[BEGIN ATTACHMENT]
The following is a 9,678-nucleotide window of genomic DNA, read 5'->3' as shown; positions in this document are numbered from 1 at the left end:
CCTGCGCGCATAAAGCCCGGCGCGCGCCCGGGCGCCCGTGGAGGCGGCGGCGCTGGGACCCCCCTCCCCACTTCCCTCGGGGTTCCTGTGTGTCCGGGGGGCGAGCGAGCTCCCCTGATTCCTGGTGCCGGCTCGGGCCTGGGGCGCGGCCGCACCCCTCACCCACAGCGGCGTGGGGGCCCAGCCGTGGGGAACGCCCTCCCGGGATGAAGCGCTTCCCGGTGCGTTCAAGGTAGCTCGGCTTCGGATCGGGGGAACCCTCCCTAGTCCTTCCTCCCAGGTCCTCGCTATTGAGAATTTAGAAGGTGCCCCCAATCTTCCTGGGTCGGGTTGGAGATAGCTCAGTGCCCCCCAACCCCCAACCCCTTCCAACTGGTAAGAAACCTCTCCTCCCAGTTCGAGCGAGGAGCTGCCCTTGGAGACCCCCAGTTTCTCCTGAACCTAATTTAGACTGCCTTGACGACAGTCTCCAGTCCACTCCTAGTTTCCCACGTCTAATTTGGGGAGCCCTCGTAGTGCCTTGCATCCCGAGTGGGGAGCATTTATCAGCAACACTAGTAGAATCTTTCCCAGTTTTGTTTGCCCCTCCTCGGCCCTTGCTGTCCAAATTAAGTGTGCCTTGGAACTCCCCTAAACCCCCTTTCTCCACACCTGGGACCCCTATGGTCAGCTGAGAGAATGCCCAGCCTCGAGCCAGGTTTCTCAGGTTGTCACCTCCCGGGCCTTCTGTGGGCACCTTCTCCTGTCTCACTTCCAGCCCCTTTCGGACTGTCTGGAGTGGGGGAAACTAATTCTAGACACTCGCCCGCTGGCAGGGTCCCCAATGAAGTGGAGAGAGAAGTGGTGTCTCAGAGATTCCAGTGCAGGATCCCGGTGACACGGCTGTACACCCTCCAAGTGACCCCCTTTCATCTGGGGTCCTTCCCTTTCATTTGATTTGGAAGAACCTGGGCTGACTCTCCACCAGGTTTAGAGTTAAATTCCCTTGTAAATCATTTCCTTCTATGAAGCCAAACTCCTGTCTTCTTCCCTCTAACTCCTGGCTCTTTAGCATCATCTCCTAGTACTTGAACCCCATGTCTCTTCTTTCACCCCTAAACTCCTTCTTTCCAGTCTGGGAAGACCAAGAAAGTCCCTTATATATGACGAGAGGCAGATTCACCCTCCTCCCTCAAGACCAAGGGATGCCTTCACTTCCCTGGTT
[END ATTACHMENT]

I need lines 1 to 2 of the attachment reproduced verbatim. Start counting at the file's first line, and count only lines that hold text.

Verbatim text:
The following is a 9,678-nucleotide window of genomic DNA, read 5'->3' as shown; positions in this document are numbered from 1 at the left end:
CCTGCGCGCATAAAGCCCGGCGCGCGCCCGGGCGCCCGTGGAGGCGGCGGCGCTGGGACCCCCCTCCCCACTTCCCTCGGGGTTCCTGTGTGTCCGGGGGGCGAGCGAGCTCCCCTGATTCCTGGTGCCGGCTCGGGCCTGGGGCGCGGCCGCACCCCTCACCCACAGCGGCGTGGGGGCCCAGCCGTGGGGAACGCCCTCCCGGGATGAAGCGCTTCCCGGTGCGTTCAAGGTAGCTCGGCTTCGGATCGGGGGAACCCTCCCTAGTCCTTCCTCCCAGGTCCTCGCTATTGAGAATTTAGAAGGTGCCCCCAATCTTCCTGGGTCGGGTTGGAGATAGCTCAGTGCCCCCCAACCCCCAACCCCTTCCAACTGGTAAGAAACCTCTCCTCCCAGTTCGAGCGAGGAGCTGCCCTTGGAGACCCCCAGTTTCTCCTGAACCTAATTTAGACTGCCTTGACGACAGTCTCCAGTCCACTCCTAGTTTCCCACGTCTAATTTGGGGAGCCCTCGTAGTGCCTTGCATCCCGAGTGGGGAGCATTTATCAGCAACACTAGTAGAATCTTTCCCAGTTTTGTTTGCCCCTCCTCGGCCCTTGCTGTCCAAATTAAGTGTGCCTTGGAACTCCCCTAAACCCCCTTTCTCCACACCTGGGACCCCTATGGTCAGCTGAGAGAATGCCCAGCCTCGAGCCAGGTTTCTCAGGTTGTCACCTCCCGGGCCTTCTGTGGGCACCTTCTCCTGTCTCACTTCCAGCCCCTTTCGGACTGTCTGGAGTGGGGGAAACTAATTCTAGACACTCGCCCGCTGGCAGGGTCCCCAATGAAGTGGAGAGAGAAGTGGTGTCTCAGAGATTCCAGTGCAGGATCCCGGTGACACGGCTGTACACCCTCCAAGTGACCCCCTTTCATCTGGGGTCCTTCCCTTTCATTTGATTTGGAAGAACCTGGGCTGACTCTCCACCAGGTTTAGAGTTAAATTCCCTTGTAAATCATTTCCTTCTATGAAGCCAAACTCCTGTCTTCTTCCCTCTAACTCCTGGCTCTTTAGCATCATCTCCTAGTACTTGAACCCCATGTCTCTTCTTTCACCCCTAAACTCCTTCTTTCCAGTCTGGGAAGACCAAGAAAGTCCCTTATATATGACGAGAGGCAGATTCACCCTCCTCCCTCAAGACCAAGGGATGCCTTCACTTCCCTGGTT